The Role of Mouse Barrel Cortex in Tactile Trace Eye Blink Conditioning

DSpace Repository


Dokumentart: Dissertation
Date: 2017-10-20
Language: English
Faculty: 8 Zentrale, interfakultäre und fakultätsübergreifende Einrichtungen
Department: Graduiertenkollegs
Advisor: Schwarz, Cornelius (Prof. Dr.)
Day of Oral Examination: 2017-09-28
DDC Classifikation: 500 - Natural sciences and mathematics
Keywords: Gehirn , Denken , Lernen , Plastizität , Kognition , Assoziation , Großhirn , Maus , Tiermodell
Other Keywords:
barrel cortex
primary sensory cortex
trace eye blink conditioning
associative learning
License: Publishing license including print on demand
Order a printed copy: Print-on-Demand
Show full item record


Mouse whisker-related primary somatosensory cortex (also known as barrel cortex, BCx) is required to form an association between a behaviorally relevant tactile stimulus and its consequences, only if the first conditioned stimulus CS (here a single whisker deflection), and the latter unconditioned stimulus US (here a corneal air puff) are separated by a ‘trace’ (brief memory period). I investigated whether tactile trace eye blink conditioning (TTEBC) has a correlate in BCx activity and whether such BCx activity in the two periods, CS and trace are required for learning. I trained three head-fixed mice on TTEBC to assess learning related functional plasticity of BCx by recording LFPs and multi-unit (MU) spiking from 4-shank laminar silicone probes (8 electrodes per shank, inter-shank distance 200μm) spanning the depths of the principal barrel column and its neighbors. Current source density analysis (CSD) showed the known short latency sink (~8ms) in L4 and L5/6 during CS presentation, followed by a weaker current sink during ongoing tactile stimulation, spanning across the column. At the same depth, a novel current source was discovered during the trace period. The latter two currents were consistently attenuated during TTEBC acquisition. Onset MU spike response to the CS (at a latency of <15ms) was stable in most units, while steady state CS-response (50-250ms) typically decreased below the pre-learning level. Spiking during the trace period also depressed during learning. These plastic changes were observed in neighboring shanks at a horizontal distance of up to 400μm. These findings show that BCx is functionally involved in TTEBC acquisition. Matching the lateral spread of the neuronal signal into the neighboring column, I found mice to generalize the CS-US association only to adjacent, but not to near and far whiskers. I next asked whether the involvement of BCx during the trace period has any causal role in TTEBC. I employed the well-established VGAT-ChR2 mouse line that, due to expression of channelrhodopsin-2 in inhibitory neurons (Zhao et al., 2011), blocks virtually all spikes in a column with high temporal precision, using blue light. I found that BCx functionality was required during CS presentation. However, mice learned normally when blocking BCx during the trace period. After learning, BCx activity during CS & trace was entirely dispensable for task performance. In summary, I demonstrate that the barrel column is involved in acquiring the TTEBC association. Nevertheless, the plasticity of the neuronal response in the trace period is a non- causal reflection of learning, and after learning, in the early phase of retention BCx is not needed for task performance. Future research need to establish if BCx assumes a more critical role in late consolidation. Further, the nature and projection of the signals measured during the learning have to be explored on the microscopic network and cellular level.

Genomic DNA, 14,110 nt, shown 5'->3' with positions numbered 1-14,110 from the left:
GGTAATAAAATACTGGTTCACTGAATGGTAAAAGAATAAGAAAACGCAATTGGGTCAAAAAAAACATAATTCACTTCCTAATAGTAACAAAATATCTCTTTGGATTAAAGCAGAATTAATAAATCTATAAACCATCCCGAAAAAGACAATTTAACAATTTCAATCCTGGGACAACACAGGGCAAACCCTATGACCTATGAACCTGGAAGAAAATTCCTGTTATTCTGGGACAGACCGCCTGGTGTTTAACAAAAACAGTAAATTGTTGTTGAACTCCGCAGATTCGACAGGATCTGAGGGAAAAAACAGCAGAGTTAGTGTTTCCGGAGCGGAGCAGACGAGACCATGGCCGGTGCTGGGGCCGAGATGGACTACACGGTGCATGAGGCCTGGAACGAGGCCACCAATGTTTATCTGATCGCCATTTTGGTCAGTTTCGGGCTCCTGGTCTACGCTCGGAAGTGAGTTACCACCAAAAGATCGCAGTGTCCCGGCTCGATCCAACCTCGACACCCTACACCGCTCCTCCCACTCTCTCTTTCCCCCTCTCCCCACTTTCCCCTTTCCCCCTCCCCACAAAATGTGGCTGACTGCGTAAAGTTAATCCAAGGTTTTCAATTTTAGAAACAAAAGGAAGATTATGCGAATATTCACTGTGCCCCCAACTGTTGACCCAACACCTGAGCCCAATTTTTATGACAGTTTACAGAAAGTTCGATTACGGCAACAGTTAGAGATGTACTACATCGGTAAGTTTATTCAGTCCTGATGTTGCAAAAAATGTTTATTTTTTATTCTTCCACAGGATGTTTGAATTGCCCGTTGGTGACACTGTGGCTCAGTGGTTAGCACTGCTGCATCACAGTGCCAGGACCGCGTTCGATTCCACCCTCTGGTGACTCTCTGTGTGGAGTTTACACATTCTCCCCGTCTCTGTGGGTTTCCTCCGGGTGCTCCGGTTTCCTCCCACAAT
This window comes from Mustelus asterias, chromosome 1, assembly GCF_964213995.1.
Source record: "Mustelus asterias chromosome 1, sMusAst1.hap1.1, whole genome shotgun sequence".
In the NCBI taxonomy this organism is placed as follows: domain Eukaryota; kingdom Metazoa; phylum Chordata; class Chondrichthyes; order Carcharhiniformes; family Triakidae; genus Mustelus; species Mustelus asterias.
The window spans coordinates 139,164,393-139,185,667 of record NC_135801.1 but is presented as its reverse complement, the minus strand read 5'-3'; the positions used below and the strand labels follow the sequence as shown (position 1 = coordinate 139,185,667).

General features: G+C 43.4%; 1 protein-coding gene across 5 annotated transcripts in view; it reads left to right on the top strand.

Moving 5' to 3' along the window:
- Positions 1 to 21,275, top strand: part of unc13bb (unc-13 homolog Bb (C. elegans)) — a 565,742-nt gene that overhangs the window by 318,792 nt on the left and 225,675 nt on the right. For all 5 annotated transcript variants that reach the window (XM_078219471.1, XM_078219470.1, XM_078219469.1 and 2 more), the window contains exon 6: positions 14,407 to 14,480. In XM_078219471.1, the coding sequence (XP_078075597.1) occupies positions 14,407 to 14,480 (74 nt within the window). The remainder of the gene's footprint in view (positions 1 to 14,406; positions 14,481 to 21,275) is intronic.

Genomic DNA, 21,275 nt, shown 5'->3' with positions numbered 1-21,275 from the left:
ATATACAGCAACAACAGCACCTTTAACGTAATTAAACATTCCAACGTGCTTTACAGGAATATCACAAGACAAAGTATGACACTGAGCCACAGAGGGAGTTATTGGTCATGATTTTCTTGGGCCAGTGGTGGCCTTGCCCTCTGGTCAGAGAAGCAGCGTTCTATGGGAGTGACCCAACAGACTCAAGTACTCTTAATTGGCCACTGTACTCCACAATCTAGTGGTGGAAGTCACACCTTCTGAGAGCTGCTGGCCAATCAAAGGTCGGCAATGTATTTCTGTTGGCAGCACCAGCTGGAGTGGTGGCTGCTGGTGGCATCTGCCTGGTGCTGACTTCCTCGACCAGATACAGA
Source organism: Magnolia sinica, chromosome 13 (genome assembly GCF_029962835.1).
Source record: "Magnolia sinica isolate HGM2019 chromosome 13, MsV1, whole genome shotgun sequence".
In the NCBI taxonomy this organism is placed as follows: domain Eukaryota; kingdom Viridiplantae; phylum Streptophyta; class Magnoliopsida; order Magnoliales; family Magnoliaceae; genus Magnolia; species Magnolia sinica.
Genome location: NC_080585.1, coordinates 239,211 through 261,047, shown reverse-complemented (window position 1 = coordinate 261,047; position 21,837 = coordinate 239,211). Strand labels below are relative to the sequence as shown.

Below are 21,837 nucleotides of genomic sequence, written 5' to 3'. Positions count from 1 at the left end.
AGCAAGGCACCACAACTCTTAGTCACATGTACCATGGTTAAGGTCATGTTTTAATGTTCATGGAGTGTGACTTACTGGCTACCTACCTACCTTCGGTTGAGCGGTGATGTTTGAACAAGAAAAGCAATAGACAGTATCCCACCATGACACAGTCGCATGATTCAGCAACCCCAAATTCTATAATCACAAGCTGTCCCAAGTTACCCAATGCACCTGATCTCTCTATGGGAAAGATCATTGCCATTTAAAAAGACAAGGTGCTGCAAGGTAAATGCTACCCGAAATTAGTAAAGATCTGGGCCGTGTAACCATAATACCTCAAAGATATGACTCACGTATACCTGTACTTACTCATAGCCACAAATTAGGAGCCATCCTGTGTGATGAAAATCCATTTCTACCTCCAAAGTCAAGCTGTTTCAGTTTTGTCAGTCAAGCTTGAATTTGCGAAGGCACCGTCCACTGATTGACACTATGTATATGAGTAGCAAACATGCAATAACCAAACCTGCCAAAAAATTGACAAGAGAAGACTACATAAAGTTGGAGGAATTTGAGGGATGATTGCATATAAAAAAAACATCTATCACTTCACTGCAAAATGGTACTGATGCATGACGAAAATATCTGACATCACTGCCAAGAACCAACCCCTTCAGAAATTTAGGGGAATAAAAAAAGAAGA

This item appears in the following Collection(s)